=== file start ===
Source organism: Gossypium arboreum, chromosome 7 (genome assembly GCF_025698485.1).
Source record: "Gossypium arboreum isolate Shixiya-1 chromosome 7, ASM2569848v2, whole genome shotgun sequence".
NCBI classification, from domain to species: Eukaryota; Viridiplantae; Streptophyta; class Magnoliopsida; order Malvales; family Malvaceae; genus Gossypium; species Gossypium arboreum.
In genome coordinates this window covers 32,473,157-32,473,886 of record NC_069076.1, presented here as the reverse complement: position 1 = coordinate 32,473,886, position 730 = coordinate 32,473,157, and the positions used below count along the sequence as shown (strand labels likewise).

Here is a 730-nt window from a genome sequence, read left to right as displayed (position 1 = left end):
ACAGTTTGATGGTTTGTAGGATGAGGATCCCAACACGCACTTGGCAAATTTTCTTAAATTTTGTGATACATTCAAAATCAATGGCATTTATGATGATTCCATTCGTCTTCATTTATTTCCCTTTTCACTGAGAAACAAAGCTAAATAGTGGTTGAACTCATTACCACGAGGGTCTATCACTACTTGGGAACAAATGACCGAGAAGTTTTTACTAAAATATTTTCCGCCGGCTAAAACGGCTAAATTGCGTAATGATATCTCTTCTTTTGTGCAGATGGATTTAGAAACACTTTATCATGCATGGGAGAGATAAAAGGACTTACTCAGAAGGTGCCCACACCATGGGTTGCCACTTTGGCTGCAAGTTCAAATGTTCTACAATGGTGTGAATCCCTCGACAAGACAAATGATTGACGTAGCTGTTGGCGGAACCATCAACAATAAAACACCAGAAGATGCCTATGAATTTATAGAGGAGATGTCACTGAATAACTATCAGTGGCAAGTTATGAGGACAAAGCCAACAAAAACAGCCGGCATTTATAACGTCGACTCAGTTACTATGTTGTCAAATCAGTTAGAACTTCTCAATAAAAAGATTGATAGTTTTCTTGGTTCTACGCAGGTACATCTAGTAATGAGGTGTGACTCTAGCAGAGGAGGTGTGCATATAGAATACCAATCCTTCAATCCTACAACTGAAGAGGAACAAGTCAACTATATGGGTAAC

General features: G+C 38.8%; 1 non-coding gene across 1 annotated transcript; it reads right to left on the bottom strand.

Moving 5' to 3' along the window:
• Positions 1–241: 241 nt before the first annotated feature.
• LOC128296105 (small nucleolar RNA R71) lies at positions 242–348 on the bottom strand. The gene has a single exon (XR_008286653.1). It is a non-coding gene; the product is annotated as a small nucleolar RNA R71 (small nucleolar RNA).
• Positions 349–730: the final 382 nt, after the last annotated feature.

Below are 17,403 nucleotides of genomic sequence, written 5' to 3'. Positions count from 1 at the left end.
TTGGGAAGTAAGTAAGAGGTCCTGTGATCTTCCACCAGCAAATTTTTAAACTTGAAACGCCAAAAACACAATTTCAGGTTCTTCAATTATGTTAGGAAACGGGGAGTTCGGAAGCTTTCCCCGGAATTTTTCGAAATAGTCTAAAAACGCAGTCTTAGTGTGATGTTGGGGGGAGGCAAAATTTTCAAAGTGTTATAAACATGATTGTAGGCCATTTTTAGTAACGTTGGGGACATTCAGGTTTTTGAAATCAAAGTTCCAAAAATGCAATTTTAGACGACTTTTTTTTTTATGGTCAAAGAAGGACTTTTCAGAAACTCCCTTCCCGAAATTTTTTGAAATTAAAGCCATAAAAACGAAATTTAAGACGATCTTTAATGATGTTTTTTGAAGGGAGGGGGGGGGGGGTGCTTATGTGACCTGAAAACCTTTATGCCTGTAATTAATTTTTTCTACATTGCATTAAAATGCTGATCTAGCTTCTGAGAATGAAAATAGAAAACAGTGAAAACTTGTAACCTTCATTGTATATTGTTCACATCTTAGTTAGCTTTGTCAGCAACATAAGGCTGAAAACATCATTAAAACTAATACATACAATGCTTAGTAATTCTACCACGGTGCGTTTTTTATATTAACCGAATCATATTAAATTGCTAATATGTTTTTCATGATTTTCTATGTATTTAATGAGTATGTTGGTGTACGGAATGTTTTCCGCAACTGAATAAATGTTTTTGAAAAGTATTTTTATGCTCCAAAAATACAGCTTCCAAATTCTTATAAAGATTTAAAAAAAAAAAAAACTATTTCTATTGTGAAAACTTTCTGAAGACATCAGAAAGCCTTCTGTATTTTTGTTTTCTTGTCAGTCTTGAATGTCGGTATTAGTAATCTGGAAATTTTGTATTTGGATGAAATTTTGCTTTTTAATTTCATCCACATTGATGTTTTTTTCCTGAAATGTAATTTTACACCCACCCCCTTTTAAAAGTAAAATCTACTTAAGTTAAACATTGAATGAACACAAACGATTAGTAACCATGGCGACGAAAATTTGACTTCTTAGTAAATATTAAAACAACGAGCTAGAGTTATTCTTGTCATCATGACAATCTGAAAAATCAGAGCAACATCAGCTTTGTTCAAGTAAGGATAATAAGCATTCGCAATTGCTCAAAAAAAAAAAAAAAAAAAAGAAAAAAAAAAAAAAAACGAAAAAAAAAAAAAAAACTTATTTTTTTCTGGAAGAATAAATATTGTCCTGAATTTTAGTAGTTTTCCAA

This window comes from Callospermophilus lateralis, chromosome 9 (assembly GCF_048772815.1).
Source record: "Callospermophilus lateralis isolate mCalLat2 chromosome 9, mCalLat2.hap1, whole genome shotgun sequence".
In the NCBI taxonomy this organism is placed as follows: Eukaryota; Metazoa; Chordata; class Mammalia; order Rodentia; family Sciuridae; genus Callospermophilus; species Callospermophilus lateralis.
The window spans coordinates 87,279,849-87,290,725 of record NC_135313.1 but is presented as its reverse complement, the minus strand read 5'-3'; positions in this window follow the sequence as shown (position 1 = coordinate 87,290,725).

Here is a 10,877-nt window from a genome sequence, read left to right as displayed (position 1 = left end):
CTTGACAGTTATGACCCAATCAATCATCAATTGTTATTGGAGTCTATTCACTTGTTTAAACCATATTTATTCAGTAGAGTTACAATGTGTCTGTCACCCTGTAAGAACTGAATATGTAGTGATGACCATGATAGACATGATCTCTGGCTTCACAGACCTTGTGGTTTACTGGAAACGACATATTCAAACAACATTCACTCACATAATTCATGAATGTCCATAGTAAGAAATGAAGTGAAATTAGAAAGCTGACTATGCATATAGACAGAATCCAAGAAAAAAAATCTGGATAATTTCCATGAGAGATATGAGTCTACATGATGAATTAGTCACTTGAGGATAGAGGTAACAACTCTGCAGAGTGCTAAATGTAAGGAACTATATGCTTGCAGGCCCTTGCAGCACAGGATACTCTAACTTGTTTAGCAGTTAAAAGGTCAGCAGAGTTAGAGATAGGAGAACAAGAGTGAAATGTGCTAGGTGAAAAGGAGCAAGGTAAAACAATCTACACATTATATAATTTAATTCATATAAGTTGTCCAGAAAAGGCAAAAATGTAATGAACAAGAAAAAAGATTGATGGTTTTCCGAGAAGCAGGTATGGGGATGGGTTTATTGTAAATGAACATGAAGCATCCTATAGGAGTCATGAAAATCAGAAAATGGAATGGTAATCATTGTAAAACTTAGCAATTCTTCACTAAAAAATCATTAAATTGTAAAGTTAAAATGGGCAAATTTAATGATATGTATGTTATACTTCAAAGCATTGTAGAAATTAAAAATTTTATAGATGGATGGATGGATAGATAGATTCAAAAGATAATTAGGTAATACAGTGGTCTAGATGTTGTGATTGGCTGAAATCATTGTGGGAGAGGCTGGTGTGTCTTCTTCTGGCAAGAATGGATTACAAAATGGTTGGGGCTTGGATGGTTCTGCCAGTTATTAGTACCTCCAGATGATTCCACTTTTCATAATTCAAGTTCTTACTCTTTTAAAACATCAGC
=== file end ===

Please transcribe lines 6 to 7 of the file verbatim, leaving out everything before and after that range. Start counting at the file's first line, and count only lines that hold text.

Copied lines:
ACAGTTTGATGGTTTGTAGGATGAGGATCCCAACACGCACTTGGCAAATTTTCTTAAATTTTGTGATACATTCAAAATCAATGGCATTTATGATGATTCCATTCGTCTTCATTTATTTCCCTTTTCACTGAGAAACAAAGCTAAATAGTGGTTGAACTCATTACCACGAGGGTCTATCACTACTTGGGAACAAATGACCGAGAAGTTTTTACTAAAATATTTTCCGCCGGCTAAAACGGCTAAATTGCGTAATGATATCTCTTCTTTTGTGCAGATGGATTTAGAAACACTTTATCATGCATGGGAGAGATAAAAGGACTTACTCAGAAGGTGCCCACACCATGGGTTGCCACTTTGGCTGCAAGTTCAAATGTTCTACAATGGTGTGAATCCCTCGACAAGACAAATGATTGACGTAGCTGTTGGCGGAACCATCAACAATAAAACACCAGAAGATGCCTATGAATTTATAGAGGAGATGTCACTGAATAACTATCAGTGGCAAGTTATGAGGACAAAGCCAACAAAAACAGCCGGCATTTATAACGTCGACTCAGTTACTATGTTGTCAAATCAGTTAGAACTTCTCAATAAAAAGATTGATAGTTTTCTTGGTTCTACGCAGGTACATCTAGTAATGAGGTGTGACTCTAGCAGAGGAGGTGTGCATATAGAATACCAATCCTTCAATCCTACAACTGAAGAGGAACAAGTCAACTATATGGGTAAC

General features: G+C 38.8%; 1 non-coding gene across 1 annotated transcript; it reads right to left on the bottom strand.